Qualcomm has been denied actions it is demanding of Apple in the midst of ongoing litigation alleging that the chipmaker is engaging in anti-competitive behavior.

In federal district court, Judge Gonzalo P. Curiel put down a motion that would force Apple’s parts suppliers to pay royalties per a patent licensing agreement while the court is determining rates for licenses. The San Diego-based company also wanted to prevent Apple from filing parallel lawsuits in other regions — that motion has also been denied.

What this ultimately means is that Qualcomm will have to present a case for how much it is owed by Apple’s parts manufacturers and work Apple’s suits in China, Japan, Taiwan and the UK.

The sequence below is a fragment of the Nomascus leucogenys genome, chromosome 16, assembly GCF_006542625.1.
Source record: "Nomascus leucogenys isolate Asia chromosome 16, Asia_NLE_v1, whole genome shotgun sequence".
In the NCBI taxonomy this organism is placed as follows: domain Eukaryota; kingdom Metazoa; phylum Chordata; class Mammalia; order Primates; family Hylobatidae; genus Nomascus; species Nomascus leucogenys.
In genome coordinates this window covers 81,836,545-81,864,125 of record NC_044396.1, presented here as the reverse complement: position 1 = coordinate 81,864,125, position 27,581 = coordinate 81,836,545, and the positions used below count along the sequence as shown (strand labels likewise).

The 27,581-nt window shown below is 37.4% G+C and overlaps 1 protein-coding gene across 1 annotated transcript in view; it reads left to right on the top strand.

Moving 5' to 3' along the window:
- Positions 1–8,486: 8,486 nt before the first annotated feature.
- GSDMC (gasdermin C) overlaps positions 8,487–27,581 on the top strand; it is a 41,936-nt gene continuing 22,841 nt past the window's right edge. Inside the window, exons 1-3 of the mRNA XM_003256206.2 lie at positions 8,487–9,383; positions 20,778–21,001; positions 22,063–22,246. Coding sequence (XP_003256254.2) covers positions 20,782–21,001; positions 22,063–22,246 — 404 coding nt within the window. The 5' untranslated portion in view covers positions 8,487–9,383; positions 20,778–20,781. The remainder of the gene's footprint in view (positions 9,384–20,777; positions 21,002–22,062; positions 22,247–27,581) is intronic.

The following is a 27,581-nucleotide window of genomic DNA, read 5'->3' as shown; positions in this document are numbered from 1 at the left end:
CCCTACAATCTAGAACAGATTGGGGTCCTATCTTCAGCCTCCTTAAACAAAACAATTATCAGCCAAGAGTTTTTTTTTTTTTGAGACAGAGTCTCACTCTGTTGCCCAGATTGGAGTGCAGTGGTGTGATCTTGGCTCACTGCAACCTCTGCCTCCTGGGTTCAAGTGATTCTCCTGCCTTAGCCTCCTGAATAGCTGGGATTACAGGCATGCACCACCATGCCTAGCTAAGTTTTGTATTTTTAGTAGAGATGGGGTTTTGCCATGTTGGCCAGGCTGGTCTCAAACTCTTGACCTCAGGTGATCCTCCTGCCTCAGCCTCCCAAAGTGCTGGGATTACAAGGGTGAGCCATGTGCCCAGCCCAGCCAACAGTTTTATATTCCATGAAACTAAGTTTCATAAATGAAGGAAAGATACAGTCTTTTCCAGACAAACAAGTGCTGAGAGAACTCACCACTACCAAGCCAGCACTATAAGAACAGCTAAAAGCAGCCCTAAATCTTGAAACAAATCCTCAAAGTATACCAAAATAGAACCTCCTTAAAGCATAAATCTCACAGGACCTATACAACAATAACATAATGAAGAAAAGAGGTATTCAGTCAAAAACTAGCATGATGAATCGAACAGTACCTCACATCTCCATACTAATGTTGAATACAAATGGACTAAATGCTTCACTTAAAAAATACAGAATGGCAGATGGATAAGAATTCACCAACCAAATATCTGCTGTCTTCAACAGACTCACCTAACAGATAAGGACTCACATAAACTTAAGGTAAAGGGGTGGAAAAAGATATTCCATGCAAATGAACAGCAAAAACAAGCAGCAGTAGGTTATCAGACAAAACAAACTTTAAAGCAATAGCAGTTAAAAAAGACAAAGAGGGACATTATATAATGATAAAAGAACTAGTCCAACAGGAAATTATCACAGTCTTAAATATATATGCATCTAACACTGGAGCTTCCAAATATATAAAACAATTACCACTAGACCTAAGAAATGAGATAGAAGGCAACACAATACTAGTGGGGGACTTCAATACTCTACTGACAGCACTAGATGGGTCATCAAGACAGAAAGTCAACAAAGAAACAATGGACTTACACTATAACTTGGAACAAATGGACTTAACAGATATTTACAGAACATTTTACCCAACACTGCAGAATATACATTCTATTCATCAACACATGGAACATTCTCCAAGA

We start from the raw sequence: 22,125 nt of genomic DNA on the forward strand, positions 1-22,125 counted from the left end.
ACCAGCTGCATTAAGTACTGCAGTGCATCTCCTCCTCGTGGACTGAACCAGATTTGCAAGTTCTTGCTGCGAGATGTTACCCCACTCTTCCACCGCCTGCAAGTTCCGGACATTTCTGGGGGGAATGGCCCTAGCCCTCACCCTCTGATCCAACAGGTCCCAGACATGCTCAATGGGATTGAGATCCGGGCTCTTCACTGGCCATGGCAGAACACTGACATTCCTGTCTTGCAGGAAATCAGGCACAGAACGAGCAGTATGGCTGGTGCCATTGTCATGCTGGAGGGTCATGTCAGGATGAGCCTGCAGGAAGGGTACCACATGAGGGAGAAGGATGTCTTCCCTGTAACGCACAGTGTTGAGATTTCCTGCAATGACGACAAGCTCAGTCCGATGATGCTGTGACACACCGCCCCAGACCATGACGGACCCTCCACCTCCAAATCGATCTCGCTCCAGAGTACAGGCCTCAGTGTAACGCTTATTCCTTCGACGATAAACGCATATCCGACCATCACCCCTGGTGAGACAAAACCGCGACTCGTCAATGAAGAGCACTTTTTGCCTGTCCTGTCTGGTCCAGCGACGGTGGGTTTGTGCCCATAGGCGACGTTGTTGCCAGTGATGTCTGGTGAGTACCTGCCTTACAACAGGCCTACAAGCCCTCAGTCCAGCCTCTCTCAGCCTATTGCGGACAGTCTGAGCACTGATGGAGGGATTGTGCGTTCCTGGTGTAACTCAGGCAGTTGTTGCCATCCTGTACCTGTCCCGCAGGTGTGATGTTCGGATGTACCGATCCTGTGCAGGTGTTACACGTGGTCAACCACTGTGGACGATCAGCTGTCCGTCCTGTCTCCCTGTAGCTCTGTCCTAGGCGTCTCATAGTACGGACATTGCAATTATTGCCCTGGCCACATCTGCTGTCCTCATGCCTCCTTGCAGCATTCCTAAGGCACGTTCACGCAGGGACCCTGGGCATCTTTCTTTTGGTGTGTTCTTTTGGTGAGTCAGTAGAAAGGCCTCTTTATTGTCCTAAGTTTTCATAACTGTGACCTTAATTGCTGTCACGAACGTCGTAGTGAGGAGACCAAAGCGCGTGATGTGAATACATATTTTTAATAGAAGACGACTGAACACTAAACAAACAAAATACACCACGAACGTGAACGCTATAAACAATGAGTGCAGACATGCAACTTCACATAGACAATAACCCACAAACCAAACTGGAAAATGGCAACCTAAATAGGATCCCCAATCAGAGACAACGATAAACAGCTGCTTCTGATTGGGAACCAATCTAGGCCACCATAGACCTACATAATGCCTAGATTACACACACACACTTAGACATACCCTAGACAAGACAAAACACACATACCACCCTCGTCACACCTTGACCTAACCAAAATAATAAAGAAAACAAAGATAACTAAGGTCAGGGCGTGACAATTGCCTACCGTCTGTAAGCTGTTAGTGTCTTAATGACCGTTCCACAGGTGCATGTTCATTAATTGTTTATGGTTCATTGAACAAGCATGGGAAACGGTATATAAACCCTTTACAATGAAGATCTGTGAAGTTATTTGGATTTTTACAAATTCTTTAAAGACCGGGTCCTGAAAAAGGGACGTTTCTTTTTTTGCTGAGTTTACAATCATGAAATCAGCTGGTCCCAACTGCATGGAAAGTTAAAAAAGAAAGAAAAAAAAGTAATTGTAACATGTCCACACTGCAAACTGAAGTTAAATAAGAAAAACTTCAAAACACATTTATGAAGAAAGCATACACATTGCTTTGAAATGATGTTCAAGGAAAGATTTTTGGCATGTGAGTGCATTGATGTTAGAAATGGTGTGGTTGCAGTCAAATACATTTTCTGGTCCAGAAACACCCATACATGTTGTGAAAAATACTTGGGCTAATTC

Apple and the Federal Trade Commission are pursuing legal action against Qualcomm for not offering fair, reasonable, and nondiscriminatory terms on what they consider standard essential patents. Other coercive behavior that’s been alleged includes withholding or the threat of withholding product from contractors who also license and buy from Qualcomm’s competition.

In balance, Qualcomm is said to have retaliated by aiming for import injunctions for iPhones, countersuing Apple in other regions and not paying rebates to Apple as its patent licenses stipulate.

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